Wes Anderson may have assembled his best cast yet for "Moonrise Kingdom": Bruce Willis, Edward Norton, Frances McDormand, Harvey Keitel and Tilda Swinton joined Anderson mainstays Bill Murray and Jason Schwartzman on the roster. Yet, it was finding the film's young leads, Kara Hayward and Jared Gilman, that proved most difficult.
"With this kind of movie -- you're working on other fronts at the same time, but in the back of your mind, you're kind of thinking, 'If you don't find them, you can't make the movie,'" Anderson told HuffPost Entertainment.
The 13-year-old neophyte actors were hired by Anderson after eight months of searching to play Suzy and Sam, two New England tweens who fall in love and run away during the summer of 1965.
"I didn't have any real preconceived notions about what they ought to be like -- I didn't really picture anything," Anderson said. "I was just waiting for somebody to show up who we thought was so great that we could shut down the process and move to the next phase."
Following the debut of "Moonrise Kingdom" at the opening of the 65th annual Cannes Film Festival in France, Anderson rang up HuffPost to discuss the making of his new film, the moment he knew Bill Murray was a kindred spirit, and what he thinks of those who dismiss his films as "twee."
You said it took eight months to find Kara and Jared. Did you ever think it just wasn't going to happen? Yes, I did. That's always there. The tension of it. That kind of relates to something I feel about the whole filmmaking process in general. Every time you do a take on a movie, you're not sure if it's going to succeed. Even if you have a great cast, like we had, every scene you're kind of waiting for the release. "Oh, yes; it happened. We got it!" There's always the possibility that it's just not going to work.
You're famous for these meticulously-designed long takes. Did you run into trouble with trying to do those with such green actors? The way I approached it with these guys was that we rehearsed for a very long time, so they knew the script, they knew the material, they knew the characters. They did their own practicing, too -- like canoeing and different outdoor activities. She read continuously during the pre-production period. They wrote to each other as well. They just did things related to the movie. On the set, though, it wasn't like we were doing 20 takes at a time with these guys. They were just as quick as anyone else.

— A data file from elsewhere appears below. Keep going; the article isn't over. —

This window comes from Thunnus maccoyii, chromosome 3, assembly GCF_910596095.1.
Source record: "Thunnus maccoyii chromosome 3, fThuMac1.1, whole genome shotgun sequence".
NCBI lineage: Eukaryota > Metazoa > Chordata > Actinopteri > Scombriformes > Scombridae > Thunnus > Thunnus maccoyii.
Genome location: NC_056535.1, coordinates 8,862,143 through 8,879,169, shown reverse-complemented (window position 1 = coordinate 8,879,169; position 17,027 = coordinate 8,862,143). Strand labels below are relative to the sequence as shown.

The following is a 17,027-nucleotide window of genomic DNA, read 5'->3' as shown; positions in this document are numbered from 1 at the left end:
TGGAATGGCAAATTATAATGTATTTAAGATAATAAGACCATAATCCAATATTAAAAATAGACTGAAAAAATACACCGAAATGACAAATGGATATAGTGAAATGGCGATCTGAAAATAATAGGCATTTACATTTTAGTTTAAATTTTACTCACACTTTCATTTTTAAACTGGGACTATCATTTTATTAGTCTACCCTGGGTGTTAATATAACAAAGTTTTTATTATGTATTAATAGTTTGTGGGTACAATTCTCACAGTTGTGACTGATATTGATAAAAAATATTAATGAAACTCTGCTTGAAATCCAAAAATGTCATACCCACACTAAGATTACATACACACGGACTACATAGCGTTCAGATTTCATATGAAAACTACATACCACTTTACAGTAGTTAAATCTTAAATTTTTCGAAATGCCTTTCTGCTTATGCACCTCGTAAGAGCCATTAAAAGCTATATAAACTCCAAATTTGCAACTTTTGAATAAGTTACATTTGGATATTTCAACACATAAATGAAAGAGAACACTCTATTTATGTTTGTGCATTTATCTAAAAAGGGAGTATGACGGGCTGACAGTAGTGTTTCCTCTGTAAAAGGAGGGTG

Kids are always open to anything. It's very rare that a kid isn't extremely eager to make you happy. So there's an ease to the process in that way, but the main thing is: did you find the right ones? With this, I always felt very pleased with them. The characters were not fully fleshed out until they were playing them, as far as I'm concerned.
"Moonrise Kingdom" really captures that feeling of being a child in the summertime. Was that informed more by their performances or by your script? The first real inspiration for this movie is this Francois Truffaut movie, "Small Change." It does this unusual thing: it's more of a movie for grown-ups, but it is told from the point of view of these little kids. The camera is lowered down to them. It's their angle on everything. That was the whole impetus of the project, to make the film so it expresses what these smaller people are feeling. For me, it was kind of trying to see if we could capture the feeling that I remember from being 12 years old and thinking I was in love at that age.
Were you as good of a scout as Sam? No, I wasn't. I did try my hand at it, but I didn't have it. I will say that Edward Norton, who plays the scout master, would be a first-rate Eagle Scout. He's got all those techniques. If your plane crashes into the jungle somewhere, he would be the guy you would want to have with you. In fact, he would actually crash the plane, because he's a pilot as well. He can climb mountains, he's good with boats. Any kind of outdoors thing, you'd be in good hands.
Bill Murray is notoriously hard to pin down, yet you've done six movies with him. What's the secret? He's in everything I've done, except "Bottle Rocket" -- and that one, as far as I know, he's never even seen. We gave him the DVD, and -- back in those days -- we gave him the VHS, but I don't think he's ever watched it. When we did "Rushmore," in the very beginning, it could have been intimidating -- but he made it not intimidating. As soon as we started working together, I would say something to him and he would respond with something that made me think, "Not only does he understand what I'm saying, he seems to like it and has expanded on it." In that movie, there's a scene where he has a conversation with the teacher, and he's supposed to leave. We did a couple of takes and I said to him, "What if you, rather than just walking away, you walk away and then you sprint away." It was a weird thing. And he said, "You mean to have an excuse for my heart beating so fast? Yeah, okay." And I was like, "To have an excuse for my heart beating so fast? Wow, what a way to say it." He made it real; it was funny, but he made it real. I've always felt like I've enjoyed that rapport so much.
Critics sometimes use "twee" as shorthand to describe you work -- or they dismiss it as just another "Wes Anderson movie." How does that make you feel? Well, it's not annoying. It's just, you know, my real honest response is just ... nothing. It's just white noise to me. It's lost all its sting over the years.